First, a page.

A History of the County of Lancaster: Volume 4. Originally published by Victoria County History, London, 1911.
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Bexwic, xiii cent.; Bexwick, usual.
This small extra-parochial township lies to the south-east of the Medlock. It has an area of 96½ acres. The principal road is that called Ashton New Road, leading from Ancoats eastward. The Lancashire and Yorkshire Company's Ardwick and Miles Platting branch line crosses the township, and the Manchester and Stockport Canal passes through the northern corner.
Among the industries are a fustian mill and a cotton works.
Beswick was included in Manchester on the incorporation in 1848, being joined with Ardwick to form a ward. In 1896 it was absorbed in the new township of North Manchester.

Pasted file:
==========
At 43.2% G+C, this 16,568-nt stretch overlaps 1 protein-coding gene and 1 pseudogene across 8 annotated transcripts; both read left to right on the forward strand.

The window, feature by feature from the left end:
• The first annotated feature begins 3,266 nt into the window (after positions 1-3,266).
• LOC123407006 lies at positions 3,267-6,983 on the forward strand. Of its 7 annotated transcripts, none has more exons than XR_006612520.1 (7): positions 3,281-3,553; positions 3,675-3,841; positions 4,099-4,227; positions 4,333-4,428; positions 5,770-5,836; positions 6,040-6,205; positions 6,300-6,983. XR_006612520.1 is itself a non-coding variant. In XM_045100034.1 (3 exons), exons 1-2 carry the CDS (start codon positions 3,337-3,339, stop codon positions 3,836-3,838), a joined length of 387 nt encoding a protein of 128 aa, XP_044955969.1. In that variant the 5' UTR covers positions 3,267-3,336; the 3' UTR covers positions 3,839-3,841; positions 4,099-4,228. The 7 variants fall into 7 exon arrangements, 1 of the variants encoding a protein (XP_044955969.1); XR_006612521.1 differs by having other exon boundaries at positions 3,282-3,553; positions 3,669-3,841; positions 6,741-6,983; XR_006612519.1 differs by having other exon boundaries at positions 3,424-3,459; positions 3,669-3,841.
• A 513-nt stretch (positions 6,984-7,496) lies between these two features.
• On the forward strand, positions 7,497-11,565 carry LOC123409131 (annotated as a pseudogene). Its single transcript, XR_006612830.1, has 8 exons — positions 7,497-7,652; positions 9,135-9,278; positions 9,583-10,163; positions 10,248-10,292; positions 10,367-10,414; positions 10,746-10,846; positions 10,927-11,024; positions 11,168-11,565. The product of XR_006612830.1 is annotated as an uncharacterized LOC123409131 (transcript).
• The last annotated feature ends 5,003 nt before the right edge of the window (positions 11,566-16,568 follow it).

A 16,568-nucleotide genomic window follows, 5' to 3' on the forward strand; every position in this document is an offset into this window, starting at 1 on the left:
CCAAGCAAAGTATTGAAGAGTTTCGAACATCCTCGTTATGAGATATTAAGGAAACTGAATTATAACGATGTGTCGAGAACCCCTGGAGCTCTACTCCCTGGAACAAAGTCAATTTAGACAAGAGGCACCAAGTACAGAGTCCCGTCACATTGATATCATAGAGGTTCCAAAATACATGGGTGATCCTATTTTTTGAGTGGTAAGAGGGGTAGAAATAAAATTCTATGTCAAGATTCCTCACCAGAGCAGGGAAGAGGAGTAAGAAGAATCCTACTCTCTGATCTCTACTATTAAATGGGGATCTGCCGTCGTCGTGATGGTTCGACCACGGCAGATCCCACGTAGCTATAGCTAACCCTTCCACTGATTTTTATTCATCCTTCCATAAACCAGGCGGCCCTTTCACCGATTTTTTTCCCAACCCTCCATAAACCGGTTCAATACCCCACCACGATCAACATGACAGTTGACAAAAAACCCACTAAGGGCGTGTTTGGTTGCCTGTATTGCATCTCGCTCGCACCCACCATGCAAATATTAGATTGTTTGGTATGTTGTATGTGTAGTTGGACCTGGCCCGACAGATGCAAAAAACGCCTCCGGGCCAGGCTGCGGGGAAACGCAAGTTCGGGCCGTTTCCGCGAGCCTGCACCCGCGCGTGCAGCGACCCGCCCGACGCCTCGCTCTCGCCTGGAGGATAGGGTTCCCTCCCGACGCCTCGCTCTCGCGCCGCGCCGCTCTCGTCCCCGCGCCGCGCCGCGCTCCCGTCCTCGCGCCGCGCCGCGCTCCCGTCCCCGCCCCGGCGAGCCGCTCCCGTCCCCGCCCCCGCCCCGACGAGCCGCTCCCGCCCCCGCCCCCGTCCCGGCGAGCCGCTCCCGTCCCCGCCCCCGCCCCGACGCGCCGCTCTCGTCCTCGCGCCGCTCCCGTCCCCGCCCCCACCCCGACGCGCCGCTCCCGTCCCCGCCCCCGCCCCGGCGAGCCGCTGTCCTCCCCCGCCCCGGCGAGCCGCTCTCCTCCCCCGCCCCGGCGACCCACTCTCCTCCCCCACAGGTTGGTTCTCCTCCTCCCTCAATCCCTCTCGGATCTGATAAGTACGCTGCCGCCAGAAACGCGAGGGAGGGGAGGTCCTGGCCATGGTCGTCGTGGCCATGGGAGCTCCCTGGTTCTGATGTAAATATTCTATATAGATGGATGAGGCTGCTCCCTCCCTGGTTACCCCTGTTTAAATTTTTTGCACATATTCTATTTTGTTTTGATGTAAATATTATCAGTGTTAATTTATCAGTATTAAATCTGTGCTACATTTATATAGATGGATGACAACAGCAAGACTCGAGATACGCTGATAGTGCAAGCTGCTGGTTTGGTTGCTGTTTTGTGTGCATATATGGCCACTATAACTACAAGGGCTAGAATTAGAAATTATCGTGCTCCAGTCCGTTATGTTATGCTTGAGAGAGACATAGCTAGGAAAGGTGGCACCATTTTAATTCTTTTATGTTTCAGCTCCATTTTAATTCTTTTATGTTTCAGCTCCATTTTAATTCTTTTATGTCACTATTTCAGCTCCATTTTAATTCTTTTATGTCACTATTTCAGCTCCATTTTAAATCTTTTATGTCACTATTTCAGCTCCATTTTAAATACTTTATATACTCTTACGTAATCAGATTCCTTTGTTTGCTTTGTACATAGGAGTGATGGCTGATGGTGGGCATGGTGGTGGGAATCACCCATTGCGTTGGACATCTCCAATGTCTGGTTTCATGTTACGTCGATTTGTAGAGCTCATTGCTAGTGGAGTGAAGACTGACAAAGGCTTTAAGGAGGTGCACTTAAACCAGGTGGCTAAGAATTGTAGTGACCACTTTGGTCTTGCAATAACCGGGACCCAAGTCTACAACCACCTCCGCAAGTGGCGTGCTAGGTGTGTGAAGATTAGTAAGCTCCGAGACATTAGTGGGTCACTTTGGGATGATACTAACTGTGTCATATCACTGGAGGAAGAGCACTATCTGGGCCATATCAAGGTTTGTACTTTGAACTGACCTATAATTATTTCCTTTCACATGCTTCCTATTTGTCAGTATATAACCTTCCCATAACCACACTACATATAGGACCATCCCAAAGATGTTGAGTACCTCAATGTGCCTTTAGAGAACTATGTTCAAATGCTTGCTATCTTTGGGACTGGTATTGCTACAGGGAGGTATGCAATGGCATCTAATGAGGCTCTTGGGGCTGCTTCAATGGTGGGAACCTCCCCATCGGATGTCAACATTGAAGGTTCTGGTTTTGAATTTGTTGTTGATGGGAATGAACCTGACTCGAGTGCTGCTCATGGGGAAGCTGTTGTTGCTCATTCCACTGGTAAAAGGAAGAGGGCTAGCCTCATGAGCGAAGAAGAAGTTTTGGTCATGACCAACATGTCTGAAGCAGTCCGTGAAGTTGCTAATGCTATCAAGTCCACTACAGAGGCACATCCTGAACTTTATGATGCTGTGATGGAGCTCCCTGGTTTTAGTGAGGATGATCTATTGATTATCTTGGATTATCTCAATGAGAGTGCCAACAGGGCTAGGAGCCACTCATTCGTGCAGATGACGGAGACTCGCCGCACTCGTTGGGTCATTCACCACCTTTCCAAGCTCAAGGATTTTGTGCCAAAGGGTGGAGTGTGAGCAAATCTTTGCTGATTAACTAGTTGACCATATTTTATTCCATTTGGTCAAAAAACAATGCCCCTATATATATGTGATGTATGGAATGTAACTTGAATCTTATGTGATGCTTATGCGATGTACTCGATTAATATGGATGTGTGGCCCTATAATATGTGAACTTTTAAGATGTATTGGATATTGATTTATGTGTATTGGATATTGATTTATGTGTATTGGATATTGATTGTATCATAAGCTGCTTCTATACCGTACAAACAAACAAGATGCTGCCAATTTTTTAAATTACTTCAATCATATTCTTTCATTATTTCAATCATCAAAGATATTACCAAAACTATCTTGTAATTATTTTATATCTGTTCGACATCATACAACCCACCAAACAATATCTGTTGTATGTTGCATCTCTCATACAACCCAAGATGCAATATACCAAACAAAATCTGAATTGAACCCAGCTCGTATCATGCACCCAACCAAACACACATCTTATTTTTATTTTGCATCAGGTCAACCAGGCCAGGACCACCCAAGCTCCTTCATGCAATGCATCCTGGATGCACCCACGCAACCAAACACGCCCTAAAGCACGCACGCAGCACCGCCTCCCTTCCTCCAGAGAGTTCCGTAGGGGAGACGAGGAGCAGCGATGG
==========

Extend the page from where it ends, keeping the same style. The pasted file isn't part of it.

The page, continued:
Originally a detached part of the demesne of Chorlton, BESWICK was early in the 13th century granted by Gospatrick de Chorlton to Cockersand Abbey in pure alms. (fn. 1) Of the abbey it was in 1461 held by John Trafford at a rent of 4s. (fn. 2) In the 17th century it was held by the Mosleys of Ancoats. (fn. 3) Beswick does not seem to have been regarded as a manor. Its extra-parochial character may be due to its having belonged to Cockersand.
Thomas Booth of Barton had land here in 1461. (fn. 4)
In connexion with the Established Church St. Mary's was built in 1878 as a memorial to Bishop Lee. (fn. 5) The Bishop of Manchester collates to the rectory.
The Wesleyan Methodists and Methodist New Connexion have churches in Beswick.